July 2, 2013

Stanton A. Glantz, PhD

Smoking in movies affects kids across social groups in Europe

Reiner Hanewinkel and his colleagues have just published a paper that examines the interaction between socioeconomic status and other social determinants of health behavior and the effects of exposure to on screen smoking on youth smoking in six European countries.  They found that the effect of exposure to smoking was independent of these variables, indicating that the effects occur across the board.

Here is the abstract of their paper:

Seeing smoking depictions in movies has been identified as a determinant of smoking in adolescents. Little is known about how such media influences interact with other social risk factors. Differences in smoking rates in different socio-economic status groups might be explainable by differences in media exposure. There might also be differences in the average response to movie smoking exposure. We tested this hypothesis within a cross-national study conducted in six European countries. A total of 16,551 pupils from Germany, Iceland, Italy, Netherlands, Poland, and Scotland with a mean age of 13.4 years (SD = 1.18) were recruited from 114 state funded schools. Using previously validated methods, exposure to smoking depictions in movies was estimated for each student and related to ever smoking. The analysis was stratified by level of family affluence (low, medium, high) and migration history of parents (yes vs. no), controlling for a number of covariates like age, gender, school performance, television screen time, sensation seeking and rebelliousness and smoking within the social environment (peers, parents, siblings).Wefound a significant association for each category of family affluence and ethnicity between ever smoking and movie smoking exposure, also significant adjusted odds ratios for age, school performance, sensation seeking, peer smoking, mother smoking, and sibling smoking. This relationship between movie smoking and adolescent smoking was not moderated by family affluence or ethnicity. Although we used a very broad measure of economic status and migration history, the results suggest that the effects of exposure to movie smoking can be generalized to the population of youths across European countries.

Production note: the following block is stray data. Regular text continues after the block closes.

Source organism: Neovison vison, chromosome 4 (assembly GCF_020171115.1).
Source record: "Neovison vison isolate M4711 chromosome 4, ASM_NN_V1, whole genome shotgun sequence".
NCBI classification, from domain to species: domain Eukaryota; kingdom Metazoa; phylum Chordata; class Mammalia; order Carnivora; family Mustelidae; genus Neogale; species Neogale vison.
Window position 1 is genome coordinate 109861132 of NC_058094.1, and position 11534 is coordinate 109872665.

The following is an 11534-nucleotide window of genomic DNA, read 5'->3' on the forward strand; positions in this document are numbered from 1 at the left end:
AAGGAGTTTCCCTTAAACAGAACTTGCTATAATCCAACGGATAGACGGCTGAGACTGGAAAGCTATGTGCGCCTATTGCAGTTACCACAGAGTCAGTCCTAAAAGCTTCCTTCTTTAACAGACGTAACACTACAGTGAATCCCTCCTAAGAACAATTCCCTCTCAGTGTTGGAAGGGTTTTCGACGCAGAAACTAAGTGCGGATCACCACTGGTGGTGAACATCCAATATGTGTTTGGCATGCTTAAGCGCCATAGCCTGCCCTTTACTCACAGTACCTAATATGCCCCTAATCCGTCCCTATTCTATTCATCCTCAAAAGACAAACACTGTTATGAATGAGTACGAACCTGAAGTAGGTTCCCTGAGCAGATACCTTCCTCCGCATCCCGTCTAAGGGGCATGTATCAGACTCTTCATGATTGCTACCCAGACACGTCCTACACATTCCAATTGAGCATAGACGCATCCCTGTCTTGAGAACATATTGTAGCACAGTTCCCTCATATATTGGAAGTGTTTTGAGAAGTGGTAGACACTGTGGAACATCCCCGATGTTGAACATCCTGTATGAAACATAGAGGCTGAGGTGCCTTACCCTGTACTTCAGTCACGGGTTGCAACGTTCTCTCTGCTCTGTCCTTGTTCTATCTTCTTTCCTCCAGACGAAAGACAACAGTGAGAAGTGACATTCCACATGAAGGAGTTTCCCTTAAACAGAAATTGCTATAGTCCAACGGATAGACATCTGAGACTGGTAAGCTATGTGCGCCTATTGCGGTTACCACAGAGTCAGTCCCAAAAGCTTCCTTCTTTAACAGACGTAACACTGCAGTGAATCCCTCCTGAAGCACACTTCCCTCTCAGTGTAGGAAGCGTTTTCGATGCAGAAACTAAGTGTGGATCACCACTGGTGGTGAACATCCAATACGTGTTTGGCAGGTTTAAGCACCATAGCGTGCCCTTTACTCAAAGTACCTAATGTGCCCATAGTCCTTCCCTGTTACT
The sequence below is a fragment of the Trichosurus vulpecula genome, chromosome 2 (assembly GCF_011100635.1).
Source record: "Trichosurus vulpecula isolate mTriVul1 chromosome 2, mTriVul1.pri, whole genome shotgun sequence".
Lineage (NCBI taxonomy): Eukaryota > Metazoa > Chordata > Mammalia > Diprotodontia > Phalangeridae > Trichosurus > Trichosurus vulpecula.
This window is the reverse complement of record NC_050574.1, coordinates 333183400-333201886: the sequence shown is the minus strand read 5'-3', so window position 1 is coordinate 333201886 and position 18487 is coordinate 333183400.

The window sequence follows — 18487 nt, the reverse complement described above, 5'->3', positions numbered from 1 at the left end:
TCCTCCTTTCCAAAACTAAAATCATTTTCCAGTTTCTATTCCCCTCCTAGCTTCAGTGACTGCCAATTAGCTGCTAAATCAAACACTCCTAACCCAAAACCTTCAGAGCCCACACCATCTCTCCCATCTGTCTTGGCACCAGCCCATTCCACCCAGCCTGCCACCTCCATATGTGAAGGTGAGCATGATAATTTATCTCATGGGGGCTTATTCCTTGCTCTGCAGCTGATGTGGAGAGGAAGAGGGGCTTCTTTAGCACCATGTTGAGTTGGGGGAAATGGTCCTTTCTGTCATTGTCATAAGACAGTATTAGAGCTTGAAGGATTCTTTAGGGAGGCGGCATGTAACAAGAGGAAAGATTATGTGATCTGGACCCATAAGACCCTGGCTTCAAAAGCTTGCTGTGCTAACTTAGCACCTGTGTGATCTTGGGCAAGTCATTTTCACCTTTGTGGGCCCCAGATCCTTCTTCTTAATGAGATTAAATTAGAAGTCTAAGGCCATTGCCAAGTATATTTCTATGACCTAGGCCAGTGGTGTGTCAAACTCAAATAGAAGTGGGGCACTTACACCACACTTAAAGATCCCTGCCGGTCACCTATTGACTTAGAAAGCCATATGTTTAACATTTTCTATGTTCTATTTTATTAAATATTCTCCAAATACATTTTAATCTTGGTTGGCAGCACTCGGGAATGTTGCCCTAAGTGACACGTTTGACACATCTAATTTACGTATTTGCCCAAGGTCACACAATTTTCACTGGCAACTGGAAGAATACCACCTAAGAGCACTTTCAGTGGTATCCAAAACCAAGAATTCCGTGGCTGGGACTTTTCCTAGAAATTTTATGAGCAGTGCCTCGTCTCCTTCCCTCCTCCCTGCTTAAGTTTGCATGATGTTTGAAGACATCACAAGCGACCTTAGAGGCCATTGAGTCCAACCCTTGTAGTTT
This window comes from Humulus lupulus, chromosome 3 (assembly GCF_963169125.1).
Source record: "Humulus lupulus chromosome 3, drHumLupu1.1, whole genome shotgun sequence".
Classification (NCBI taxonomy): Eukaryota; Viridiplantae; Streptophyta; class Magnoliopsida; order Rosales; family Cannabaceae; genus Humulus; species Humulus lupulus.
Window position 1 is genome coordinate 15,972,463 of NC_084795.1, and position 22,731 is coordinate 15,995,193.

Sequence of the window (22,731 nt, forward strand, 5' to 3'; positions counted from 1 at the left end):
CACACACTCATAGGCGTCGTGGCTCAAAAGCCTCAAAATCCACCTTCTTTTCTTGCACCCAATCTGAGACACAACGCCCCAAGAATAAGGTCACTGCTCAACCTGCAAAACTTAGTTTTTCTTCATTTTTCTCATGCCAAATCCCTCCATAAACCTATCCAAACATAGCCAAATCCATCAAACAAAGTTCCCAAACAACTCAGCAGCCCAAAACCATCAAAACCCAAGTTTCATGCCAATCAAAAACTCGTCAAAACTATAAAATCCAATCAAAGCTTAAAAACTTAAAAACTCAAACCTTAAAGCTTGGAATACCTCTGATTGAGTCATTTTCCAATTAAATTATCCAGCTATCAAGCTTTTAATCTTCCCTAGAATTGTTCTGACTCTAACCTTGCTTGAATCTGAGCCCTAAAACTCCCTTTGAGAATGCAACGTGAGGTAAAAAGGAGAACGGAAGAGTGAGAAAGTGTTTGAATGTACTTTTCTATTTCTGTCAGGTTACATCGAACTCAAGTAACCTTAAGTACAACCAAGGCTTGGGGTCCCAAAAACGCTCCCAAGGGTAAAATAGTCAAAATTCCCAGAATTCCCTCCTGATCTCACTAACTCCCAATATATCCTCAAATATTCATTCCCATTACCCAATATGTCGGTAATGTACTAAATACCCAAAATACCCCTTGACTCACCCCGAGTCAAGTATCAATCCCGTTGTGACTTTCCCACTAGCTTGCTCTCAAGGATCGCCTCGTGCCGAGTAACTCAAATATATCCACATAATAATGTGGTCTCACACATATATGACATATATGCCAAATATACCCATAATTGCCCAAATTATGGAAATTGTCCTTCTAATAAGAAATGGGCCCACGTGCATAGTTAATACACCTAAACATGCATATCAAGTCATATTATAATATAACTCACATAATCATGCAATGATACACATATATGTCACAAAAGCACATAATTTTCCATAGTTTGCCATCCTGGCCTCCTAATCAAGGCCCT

The full paper, "Smoking in European adolescents: Relation between media influences, family affluence, and migration background," just published in Addictive Behaviours, is available here.

Add new comment

Plain text

  • No HTML tags allowed.
  • Web page addresses and e-mail addresses turn into links automatically.
  • Lines and paragraphs break automatically.